During the Emmy Awards, host Stephen Colbert trotted out former White House Press Secretary Sean Spicer. Spicer made a quick joke – a joke that targeted both his old boss and Colbert himself.
“This will be the largest audience to witness an Emmy’s -- period! Both in person and around the world,” exclaimed Spicer.
He was gone in a flash, but then the brief appearance started making the rounds on social media.
Some presidential supporters were outraged. Some presidential critics were...outraged.
How can that be? How can both sides be angry?
Go on Twitter and you'll find words like “NORMALIZING” and “DISTURBING."
That's a lot for a 10-second joke.
But you go back and the people in the room were laughing. They didn't have hours to dissect it, turn it over and inspect it. They just laughed, because there was a man in front of them making fun of himself.
Yes, we have serious issues to tackle as a nation. Yes, some issues probably aren't the best to joke about. But the size of the inauguration crowd probably isn't in that small circle of taboo topics. And just because somebody says something funny once doesn't mean you have to be on their side forever.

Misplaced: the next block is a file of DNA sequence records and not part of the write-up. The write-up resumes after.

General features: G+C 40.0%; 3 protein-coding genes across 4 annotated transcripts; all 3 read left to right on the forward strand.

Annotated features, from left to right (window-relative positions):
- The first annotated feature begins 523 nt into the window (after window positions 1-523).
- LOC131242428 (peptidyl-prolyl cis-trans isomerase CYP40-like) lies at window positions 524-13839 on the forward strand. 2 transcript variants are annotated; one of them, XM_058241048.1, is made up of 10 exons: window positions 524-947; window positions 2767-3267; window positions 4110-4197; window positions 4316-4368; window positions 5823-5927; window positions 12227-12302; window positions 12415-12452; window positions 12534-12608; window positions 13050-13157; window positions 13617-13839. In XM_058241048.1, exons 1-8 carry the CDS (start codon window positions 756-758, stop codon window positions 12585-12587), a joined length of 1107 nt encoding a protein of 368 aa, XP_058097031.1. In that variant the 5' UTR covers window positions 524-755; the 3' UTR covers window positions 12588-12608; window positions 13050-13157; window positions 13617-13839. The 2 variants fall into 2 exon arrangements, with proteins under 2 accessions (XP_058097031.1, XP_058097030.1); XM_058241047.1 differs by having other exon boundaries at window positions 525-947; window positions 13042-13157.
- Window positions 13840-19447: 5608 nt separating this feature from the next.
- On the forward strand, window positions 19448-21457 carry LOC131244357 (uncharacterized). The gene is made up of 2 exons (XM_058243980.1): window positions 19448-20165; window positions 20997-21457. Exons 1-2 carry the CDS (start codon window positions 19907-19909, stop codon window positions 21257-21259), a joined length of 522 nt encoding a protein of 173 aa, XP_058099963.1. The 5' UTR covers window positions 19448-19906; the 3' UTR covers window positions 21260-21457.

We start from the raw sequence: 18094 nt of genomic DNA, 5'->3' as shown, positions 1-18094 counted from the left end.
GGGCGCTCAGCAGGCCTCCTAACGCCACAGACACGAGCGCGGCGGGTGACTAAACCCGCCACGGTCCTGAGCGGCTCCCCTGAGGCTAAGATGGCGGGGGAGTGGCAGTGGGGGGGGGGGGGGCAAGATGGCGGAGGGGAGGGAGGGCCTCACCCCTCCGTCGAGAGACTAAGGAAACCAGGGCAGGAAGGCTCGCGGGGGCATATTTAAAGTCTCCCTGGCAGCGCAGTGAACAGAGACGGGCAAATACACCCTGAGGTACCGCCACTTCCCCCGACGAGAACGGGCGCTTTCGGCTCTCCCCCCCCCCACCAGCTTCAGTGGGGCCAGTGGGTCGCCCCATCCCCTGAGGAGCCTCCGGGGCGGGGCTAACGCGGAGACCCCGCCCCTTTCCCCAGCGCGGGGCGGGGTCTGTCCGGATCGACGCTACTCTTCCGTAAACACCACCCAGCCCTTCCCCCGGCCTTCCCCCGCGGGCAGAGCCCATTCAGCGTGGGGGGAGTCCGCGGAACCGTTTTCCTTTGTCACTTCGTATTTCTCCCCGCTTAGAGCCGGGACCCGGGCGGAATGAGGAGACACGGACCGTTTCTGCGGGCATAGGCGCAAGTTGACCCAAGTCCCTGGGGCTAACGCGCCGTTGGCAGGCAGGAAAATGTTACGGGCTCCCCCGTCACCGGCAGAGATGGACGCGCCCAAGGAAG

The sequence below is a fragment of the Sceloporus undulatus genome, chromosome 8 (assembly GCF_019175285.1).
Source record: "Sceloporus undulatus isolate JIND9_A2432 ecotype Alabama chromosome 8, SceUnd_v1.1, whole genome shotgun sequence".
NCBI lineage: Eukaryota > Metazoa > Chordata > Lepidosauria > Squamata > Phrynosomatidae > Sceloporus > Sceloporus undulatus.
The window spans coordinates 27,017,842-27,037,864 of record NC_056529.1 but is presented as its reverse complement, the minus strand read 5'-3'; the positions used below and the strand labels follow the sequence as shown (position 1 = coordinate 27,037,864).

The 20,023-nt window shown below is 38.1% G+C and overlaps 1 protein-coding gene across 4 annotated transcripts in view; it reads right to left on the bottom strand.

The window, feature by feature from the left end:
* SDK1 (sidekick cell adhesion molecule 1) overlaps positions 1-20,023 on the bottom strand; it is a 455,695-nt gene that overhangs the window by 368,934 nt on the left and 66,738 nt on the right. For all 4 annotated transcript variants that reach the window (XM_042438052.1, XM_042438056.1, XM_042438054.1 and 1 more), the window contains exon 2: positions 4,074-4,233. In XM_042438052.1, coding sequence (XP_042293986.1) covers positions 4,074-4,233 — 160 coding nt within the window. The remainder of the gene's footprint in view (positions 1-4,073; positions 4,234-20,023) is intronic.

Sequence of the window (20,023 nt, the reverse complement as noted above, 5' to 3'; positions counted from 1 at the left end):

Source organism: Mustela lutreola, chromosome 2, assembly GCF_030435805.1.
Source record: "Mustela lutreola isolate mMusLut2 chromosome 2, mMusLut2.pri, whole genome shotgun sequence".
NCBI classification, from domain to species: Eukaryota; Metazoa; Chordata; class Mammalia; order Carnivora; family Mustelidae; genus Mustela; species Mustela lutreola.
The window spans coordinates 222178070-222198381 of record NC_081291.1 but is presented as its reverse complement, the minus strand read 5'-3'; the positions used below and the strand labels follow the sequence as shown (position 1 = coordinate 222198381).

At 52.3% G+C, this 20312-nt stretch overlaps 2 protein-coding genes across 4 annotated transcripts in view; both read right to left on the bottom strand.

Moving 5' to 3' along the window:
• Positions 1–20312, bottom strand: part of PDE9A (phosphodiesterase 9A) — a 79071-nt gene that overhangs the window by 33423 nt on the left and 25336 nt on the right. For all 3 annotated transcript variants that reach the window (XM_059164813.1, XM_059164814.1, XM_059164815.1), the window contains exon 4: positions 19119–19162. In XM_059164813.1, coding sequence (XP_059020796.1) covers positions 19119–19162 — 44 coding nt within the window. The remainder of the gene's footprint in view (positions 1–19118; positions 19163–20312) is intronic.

Some of our most famous presidents, guys like Ronald Reagan and Bill Clinton, were famous for making jokes at their own expense.
I hope none of us take our jobs so seriously that we can't do the same. Look, we're either going to fix our problems as a country, or we aren't.
Regardless, there's nothing wrong with a little laugh along the way.
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